Business identity theft is a popular and growing tactic that is being used by fraudsters across the globe.
The Australian Government Australian Cyber Security Centre (ACSC) identified that $98 million was lost by Australian businesses and organisations due to business email compromise and other business identity theft schemes during the 2021-2022 financial year .
Any business can be affected by business identity theft and therefore all businesses should consider any associated risks and control mechanisms that can be used to combat this emerging scheme.
Business identity theft is the unauthorised use or attempted use of a business name or identity for some form of gain. This tactic of procuring improper gain by fraudsters is distinct from traditional identity theft of an individual’s details as it involves impersonating a whole business or organisation.
While many organisations have internal controls in place to combat fraud or corruption perpetrated by an employee or other associate related to the organisation, it can be easy to overlook the potential for fraud or corruption to be committed by an external party. If the risks and associated internal controls have not been considered with respect to an external attack on the business, an organisation can leave itself vulnerable to business identity theft and other schemes conducted by external parties. This may cause loss to the organisation in a number of different ways including reputational damage, payment of fictitious invoices, inappropriate banking activity, a loss of sales or customers to the perpetrator of the fraud, or legal action being taken against the organisation.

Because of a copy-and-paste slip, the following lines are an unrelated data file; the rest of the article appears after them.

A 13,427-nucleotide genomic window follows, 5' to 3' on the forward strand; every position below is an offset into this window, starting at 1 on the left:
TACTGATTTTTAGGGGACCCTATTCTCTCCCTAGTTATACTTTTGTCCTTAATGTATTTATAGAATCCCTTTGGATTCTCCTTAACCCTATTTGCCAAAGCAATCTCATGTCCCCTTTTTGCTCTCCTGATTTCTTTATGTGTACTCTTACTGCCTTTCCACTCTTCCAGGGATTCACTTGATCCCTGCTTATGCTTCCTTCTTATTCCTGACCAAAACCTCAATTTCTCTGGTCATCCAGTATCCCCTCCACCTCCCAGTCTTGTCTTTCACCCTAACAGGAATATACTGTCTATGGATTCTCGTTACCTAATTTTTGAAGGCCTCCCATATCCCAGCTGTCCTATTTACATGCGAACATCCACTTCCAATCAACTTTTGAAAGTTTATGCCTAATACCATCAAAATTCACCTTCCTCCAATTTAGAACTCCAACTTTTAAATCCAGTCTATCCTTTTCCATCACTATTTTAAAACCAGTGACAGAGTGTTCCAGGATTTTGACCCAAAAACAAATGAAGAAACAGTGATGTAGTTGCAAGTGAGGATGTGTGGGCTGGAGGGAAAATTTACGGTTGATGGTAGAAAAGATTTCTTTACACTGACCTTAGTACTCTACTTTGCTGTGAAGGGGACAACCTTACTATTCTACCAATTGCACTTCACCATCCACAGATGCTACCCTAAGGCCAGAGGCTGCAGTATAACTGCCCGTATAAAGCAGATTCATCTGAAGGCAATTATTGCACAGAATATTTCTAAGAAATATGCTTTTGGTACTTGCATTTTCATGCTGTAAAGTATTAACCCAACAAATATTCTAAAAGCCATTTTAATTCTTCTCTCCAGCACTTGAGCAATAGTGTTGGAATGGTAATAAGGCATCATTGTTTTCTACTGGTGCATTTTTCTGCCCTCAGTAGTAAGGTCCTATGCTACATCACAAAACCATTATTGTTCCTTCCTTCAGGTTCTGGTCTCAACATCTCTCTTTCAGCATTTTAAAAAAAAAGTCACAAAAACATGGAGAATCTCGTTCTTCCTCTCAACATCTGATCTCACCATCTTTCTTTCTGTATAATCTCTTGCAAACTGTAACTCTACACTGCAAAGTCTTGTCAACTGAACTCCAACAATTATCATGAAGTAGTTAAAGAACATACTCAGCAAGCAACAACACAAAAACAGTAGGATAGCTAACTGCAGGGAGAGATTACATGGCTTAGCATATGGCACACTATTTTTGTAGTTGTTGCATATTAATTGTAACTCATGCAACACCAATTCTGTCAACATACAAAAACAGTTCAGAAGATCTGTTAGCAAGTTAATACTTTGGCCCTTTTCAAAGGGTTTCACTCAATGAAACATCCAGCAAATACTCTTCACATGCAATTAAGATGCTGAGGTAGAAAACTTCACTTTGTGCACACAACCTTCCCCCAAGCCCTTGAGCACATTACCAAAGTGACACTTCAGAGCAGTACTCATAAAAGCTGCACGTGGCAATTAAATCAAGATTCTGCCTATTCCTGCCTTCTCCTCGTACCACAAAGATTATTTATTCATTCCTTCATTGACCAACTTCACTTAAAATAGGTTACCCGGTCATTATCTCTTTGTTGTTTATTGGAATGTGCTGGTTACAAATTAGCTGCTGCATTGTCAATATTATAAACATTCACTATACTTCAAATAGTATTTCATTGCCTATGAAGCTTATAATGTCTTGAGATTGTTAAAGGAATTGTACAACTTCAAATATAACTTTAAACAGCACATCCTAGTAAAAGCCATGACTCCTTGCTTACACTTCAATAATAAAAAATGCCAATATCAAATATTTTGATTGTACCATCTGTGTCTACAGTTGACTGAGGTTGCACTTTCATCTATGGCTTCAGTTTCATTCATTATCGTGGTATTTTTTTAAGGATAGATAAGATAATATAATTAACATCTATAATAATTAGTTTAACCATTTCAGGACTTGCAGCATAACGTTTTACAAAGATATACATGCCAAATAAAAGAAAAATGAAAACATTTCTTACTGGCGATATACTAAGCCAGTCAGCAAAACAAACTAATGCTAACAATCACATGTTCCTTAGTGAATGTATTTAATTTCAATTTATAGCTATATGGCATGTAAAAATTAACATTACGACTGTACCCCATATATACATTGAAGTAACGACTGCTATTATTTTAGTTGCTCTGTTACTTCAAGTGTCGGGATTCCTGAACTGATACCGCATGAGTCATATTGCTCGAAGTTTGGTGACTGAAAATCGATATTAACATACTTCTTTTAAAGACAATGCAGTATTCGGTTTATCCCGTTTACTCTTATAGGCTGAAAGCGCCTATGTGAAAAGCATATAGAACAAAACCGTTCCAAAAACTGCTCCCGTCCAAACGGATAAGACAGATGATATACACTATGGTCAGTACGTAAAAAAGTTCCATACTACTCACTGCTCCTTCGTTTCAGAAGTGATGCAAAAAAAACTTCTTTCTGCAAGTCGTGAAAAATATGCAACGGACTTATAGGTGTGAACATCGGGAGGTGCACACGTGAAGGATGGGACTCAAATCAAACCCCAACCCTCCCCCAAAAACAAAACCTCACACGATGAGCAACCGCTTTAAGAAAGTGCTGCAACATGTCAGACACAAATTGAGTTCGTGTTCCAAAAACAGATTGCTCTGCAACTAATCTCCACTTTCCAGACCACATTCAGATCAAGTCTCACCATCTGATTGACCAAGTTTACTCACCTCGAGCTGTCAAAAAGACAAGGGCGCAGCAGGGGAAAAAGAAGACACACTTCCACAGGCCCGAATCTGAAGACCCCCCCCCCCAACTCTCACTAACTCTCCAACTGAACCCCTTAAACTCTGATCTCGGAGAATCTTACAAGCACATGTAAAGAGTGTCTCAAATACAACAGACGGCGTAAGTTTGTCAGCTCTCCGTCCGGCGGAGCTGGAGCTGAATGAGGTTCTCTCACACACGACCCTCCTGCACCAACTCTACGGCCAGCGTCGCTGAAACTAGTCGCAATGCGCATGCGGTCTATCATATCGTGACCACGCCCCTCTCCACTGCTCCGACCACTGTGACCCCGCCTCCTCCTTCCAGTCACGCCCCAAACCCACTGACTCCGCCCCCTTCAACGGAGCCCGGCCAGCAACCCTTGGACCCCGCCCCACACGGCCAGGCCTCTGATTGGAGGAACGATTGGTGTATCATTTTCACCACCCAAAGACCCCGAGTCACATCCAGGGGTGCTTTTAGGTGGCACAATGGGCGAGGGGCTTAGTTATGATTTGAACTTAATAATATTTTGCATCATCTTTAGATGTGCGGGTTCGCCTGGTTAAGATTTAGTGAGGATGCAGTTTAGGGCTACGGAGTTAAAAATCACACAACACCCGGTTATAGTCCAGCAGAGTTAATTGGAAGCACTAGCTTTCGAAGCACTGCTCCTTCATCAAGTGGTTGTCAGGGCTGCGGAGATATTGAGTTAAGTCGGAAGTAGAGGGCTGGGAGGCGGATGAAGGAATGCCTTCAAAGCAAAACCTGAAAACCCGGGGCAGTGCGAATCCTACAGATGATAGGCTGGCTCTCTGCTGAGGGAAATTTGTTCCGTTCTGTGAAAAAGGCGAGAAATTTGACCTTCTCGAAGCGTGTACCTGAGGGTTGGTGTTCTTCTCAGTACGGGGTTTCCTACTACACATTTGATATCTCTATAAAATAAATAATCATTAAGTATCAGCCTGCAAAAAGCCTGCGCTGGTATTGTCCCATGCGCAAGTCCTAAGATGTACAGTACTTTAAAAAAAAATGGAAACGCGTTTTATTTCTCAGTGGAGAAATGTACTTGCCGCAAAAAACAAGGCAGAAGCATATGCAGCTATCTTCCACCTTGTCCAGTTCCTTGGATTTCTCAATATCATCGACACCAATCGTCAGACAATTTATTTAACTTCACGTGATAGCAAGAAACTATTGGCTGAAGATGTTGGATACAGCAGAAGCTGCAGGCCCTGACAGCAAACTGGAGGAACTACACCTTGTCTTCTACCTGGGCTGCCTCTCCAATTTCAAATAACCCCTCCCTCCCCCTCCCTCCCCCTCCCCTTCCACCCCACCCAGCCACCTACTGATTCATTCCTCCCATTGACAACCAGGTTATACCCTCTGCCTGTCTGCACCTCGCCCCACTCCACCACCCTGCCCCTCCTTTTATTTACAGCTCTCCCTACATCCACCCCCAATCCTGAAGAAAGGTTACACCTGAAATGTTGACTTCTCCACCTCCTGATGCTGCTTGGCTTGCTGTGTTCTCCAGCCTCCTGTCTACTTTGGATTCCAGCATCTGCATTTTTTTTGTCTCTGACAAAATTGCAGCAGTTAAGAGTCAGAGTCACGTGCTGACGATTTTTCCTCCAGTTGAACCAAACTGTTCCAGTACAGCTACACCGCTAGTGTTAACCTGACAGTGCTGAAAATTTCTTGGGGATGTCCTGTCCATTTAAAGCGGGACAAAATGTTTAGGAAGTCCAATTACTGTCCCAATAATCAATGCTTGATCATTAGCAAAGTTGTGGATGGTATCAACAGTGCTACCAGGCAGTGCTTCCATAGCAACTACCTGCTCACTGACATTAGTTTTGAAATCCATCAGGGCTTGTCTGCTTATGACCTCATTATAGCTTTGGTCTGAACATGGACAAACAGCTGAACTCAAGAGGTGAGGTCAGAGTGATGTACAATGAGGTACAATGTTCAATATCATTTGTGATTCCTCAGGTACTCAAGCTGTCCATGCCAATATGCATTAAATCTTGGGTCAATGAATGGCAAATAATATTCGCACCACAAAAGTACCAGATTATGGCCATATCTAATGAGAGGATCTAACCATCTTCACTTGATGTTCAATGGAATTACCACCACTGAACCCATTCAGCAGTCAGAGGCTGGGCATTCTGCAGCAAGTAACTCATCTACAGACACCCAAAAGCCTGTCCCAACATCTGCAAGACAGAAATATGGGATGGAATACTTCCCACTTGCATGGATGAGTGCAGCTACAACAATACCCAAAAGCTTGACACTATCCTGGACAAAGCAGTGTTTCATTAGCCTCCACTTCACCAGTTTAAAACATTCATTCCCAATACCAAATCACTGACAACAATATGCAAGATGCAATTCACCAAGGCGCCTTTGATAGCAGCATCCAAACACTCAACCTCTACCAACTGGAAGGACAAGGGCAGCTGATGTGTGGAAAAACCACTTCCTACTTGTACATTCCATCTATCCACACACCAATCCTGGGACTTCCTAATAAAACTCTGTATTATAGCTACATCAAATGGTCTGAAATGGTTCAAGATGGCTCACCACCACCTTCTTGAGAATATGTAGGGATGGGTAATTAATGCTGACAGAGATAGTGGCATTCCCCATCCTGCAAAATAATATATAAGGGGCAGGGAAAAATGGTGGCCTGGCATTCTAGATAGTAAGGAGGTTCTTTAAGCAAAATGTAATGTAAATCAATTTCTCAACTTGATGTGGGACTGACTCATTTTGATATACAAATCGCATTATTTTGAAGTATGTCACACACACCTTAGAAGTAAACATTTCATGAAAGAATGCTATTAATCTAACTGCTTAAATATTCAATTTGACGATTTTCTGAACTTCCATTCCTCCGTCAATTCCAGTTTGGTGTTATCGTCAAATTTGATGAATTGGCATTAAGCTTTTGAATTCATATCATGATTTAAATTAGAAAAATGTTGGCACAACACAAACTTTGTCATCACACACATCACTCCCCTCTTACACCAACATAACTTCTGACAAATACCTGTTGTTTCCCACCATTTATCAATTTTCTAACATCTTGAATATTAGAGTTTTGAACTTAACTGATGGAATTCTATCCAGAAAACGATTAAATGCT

How Business Identity Theft is Perpetrated
There are many ways in which a business identity theft scheme could occur. It is vital for an organisation to understand the different ways in which fraud can be perpetrated by an external party in order to be able to combat any wrongdoing. The steps leading to business identity theft and any associated loss include the following:
Theft of Business Information
Information with respect to the entire business or a key individual within the business is stolen. This may involve any of the following methods conducted by the fraudster:
- Data breach or hack – This can involve an inadvertent leak of data by a business, an employee intentionally leaking data to an external party, usually in association with the employee receiving a bribe or kickback, or an external party launching a cyber-attack on the organisation with the aim of stealing confidential and identity related information.
- Phishing – Where a potential fraudster uses an email to imitate another business or website that appears legitimate but is in fact intended to steal passwords and other identity related information. Other variants of phishing may also use phone calls, text messages or the imitating of a website in order to steal information.